Waking up to the smell of frying eggs and tea, not to mention a clear, blue sky, did wonders for my mood. I sat at one of the hippyish tables and ate my two fried eggs on fluffy white toast and drank two long mugs of delicious, strong tea, one after the other, then waited for the taxi driver from the night before, to see if he’d remembered our arrangement.
Right on the strike of ten o’clock the buzz of the tuk tuk neared and sure enough, my taxi man was outside, beaming a smile. Just at that moment, two dutch brothers – both seriously strapping young lads – asked me where I was going. I tolkd them I was off to see the tea plantation and they asked if they could join. Miraculously, the taxi driver didn’t even try to hike the price, so we all squeezed aboard and were off.
Twenty five minutes down the main road, after surprisingly few close calls for any Sri Lankan road experience, we were bouncing up the humped gravel track to the small tea plantation, nestled into the hills above the south east road. Our tuk tuk pulled up and the manager of the tea plantation was there to greet us in a matter of moments. He was already showing some others around the plantation and urged us to join immediately. He was an extremely warm chap and clearly knew his stuff, imparting countless tidbits of information just on the way to the house before the grand tour. Our driver came with us, but told us he’d been many times before. I wondered why, until I saw that he, too, got a free cup of tea and a generous slice of cake. A great deal for any visitor.
With cake scoffing behind us, our driver went to catch forty winks in the back of the tuk tuk while we embarked on our tour. We learned about the different processes involved in the white, green and black tea production, something I’d had little to no awareness of previously. He took pride in showing us machines made in London, Dublin and beyond at the early part of the twentieth century and which remained in remarkable working order. He introduced us to the tea picking ladies, using tweezers in their latex gloved hands to protect the tiny tips of white tea from even the tiniest amount of moisture. No wonder, we though, as we learned that this tea is imported to places like France at around 200 euros per kilo. As a Brit and a person who appreciates a good brew, it was a fascinating visit.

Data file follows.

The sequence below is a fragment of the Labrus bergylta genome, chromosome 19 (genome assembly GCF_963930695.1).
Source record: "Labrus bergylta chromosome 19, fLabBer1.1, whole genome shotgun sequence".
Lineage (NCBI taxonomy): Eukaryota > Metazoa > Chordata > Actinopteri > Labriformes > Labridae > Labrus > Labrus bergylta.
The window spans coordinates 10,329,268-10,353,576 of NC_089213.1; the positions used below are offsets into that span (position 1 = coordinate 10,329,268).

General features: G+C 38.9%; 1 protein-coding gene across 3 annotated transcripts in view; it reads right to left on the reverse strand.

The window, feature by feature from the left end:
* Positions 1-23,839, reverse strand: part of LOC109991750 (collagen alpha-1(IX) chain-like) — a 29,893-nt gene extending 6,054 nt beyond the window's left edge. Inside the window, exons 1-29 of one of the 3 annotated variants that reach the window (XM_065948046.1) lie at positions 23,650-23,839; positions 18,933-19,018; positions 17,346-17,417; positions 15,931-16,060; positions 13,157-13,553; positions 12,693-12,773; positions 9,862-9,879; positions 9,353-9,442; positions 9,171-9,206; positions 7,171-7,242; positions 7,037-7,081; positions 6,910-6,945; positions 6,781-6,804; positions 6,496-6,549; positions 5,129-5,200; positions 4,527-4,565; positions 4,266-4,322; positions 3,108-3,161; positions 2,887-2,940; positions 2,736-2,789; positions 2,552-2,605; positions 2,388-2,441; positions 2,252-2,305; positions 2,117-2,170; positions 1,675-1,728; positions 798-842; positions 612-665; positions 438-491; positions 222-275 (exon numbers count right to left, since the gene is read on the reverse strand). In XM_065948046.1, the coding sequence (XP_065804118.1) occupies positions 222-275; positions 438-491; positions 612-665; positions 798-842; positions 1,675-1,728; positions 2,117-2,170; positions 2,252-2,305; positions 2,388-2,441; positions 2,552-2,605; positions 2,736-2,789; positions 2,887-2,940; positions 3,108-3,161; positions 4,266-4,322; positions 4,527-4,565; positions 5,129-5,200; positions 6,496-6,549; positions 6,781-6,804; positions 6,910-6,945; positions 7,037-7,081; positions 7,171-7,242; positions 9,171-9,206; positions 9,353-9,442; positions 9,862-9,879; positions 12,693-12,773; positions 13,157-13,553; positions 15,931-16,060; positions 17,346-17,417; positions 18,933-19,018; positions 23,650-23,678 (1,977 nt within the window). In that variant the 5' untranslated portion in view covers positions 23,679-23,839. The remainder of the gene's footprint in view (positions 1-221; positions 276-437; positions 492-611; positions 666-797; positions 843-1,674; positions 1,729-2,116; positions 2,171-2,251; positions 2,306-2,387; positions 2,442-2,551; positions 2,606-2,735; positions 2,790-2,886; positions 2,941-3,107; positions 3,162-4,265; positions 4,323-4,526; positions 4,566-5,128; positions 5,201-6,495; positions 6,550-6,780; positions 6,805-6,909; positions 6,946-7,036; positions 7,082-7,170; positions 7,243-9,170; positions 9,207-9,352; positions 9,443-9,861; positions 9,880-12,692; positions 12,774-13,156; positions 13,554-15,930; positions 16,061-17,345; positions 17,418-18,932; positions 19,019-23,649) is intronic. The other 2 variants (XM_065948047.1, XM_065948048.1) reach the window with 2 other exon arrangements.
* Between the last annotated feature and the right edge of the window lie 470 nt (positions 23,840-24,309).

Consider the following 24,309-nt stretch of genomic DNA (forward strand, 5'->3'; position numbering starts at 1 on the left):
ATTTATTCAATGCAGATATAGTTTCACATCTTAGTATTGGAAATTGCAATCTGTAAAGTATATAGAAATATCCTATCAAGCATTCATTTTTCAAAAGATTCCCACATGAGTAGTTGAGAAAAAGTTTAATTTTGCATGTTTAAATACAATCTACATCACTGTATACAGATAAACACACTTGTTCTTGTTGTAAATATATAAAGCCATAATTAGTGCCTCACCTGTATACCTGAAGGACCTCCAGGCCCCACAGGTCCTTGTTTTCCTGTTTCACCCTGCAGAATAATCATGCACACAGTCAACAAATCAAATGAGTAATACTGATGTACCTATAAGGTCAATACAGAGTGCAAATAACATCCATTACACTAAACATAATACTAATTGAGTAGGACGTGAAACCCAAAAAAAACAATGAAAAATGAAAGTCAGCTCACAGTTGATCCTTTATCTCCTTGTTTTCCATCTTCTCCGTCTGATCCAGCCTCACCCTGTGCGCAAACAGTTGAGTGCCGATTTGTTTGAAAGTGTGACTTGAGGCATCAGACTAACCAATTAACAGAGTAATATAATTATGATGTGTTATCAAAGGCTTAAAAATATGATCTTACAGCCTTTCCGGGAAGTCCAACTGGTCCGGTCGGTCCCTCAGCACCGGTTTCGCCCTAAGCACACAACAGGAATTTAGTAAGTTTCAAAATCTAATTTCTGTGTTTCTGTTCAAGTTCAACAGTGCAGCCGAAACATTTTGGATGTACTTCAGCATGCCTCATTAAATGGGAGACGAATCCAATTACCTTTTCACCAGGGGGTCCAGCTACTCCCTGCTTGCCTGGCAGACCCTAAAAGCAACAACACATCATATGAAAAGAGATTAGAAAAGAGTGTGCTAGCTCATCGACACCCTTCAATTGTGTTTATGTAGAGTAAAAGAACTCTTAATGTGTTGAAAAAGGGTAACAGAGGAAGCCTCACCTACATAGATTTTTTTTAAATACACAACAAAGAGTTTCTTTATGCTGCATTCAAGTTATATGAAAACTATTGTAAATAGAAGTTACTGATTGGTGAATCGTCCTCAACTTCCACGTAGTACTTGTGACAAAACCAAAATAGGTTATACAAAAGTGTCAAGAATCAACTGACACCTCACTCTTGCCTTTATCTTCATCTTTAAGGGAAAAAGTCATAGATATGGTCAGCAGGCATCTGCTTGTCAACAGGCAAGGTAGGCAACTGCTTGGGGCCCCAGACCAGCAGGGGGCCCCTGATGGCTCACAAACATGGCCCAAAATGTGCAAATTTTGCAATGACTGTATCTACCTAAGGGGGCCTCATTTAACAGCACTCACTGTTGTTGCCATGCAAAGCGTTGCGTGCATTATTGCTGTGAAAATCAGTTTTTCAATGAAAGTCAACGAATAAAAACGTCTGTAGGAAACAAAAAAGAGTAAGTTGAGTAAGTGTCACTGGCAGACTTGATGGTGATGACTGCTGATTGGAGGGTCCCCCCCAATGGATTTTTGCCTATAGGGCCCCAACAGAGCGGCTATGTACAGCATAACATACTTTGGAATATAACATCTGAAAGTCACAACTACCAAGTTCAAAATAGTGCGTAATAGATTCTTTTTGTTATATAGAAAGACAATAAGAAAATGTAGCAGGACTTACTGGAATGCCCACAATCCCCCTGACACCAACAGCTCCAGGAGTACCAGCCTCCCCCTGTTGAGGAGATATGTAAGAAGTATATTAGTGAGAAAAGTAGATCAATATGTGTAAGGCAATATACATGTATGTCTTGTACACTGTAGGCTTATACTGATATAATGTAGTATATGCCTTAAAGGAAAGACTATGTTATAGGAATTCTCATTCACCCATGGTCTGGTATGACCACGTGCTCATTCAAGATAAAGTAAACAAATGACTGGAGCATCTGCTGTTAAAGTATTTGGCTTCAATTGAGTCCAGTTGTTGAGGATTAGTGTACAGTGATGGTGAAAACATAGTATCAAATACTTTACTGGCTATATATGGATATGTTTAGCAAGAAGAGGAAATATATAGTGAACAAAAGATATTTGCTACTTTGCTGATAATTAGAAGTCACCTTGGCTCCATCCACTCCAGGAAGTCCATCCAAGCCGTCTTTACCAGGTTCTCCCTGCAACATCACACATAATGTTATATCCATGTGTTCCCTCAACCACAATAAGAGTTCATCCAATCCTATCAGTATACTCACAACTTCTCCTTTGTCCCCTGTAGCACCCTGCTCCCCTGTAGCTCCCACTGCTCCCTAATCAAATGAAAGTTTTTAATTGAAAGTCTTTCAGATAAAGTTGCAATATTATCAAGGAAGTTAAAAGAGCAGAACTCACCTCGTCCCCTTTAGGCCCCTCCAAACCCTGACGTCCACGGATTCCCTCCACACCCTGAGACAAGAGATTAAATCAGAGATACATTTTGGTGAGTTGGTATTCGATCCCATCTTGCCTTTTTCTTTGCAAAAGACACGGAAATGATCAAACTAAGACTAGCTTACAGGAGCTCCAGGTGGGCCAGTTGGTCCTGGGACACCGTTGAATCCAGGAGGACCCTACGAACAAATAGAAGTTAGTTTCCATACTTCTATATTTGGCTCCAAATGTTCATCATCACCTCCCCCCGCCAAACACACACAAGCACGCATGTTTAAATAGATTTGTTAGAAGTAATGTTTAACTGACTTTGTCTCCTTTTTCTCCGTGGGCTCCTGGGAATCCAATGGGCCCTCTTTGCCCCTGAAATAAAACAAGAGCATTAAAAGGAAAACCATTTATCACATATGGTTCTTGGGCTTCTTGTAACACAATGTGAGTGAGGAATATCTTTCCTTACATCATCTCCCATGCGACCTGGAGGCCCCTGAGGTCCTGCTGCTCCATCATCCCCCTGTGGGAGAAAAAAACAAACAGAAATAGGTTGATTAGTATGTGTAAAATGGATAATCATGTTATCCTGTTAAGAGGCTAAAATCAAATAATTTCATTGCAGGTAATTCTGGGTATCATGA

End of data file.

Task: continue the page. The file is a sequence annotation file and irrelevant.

After the tour, it was time for the most exciting bit – the tasting. I was curious to taste the white tea, supposedly harbouring more anti oxidants and good stuff than any other tea on earth. I assumed it would, as such, taste vile, but it didn’t. It was delicate and a bit floral and certainly wouldn’t work with milk, but was quite tasty none the less. I tried a host of varieties and bought some as gifts for a few of my friends and family. If you are interested in finding more information about the tea plantation and visiting, which I would highly recommend, you can consult their Facebook page here.
After this it was back down the coast road to Galle. Arriving refreshed and invigorated fro my tea education, I remembered one authentic and not so overpriced restaurant I’d heard about, called Mama’s. It offers only a narrow range of curries, but all very traditional and with a god range of seasonal fruit curries. After my experiences of fruit cury in Polonnaruwa and Jaffna, I was excited to hear this! I arrived and answered the usual questions about being able to handle my spice, in spite of my Britishness and was soon tucking in to an excellent curry with a variety of chicken, vegetables and fruits. The lassi to wash it down was also most welcome.
With lunch done, I grabbed my last opportunity for a bit of beach time, before grabbing my things and heading to the train station to get back to Colombo, ahead of my flight. On the way to the station, I met what must have been Galle’s friendliest and most well kempt cat.
The train ride to Colombo was swift and, in no time, I was wandering around the city, waiting to meet the person who’d been my guide when I first arrived in the country for a final afternoon on the galle face green, watching the kids fly their kites and people eating street food, which I naturally indulged in. Some hours later and it was time for the big off.
After the best part of a month in Sri Lanka, I was exhausted and feeling somewhat strange about the whole trip. Perhaps folk that have been to this part of the world before will understand me when I say that I enjoyed the trip, in many ways, more after I had left. I saw so much, enjoyed so many wonderful tastes, sounds, smells and so on and these memories remain, even now, almost a year later, utterly vivid. But as you try to walk in countries like this, the curiosity of people, while almost always friendly and with good intentions, can be exhausting. I answered questions about my marital status and city of origin more ties during these 26 days than perhaps in the rest of my life put together. But that’s not to detract from a country that has a huge amount to offer the traveller. I would certainly say that I enjoyed my time in the north a good deal more than in the south and that’s as much to do with the calmness of the people and the lack of a rip off mentality that comes where tourism is embryonic or non-existant. I don’t know if I will ever go back to this magical island at the base of India, but whether I do or not, I will definitely say that I have no regrets and would recommend anyone to visit.
Throughout my travels in Sri Lanka, I leaned heavily upon the Lonely Planet Travel Guide. You can get your copy, here: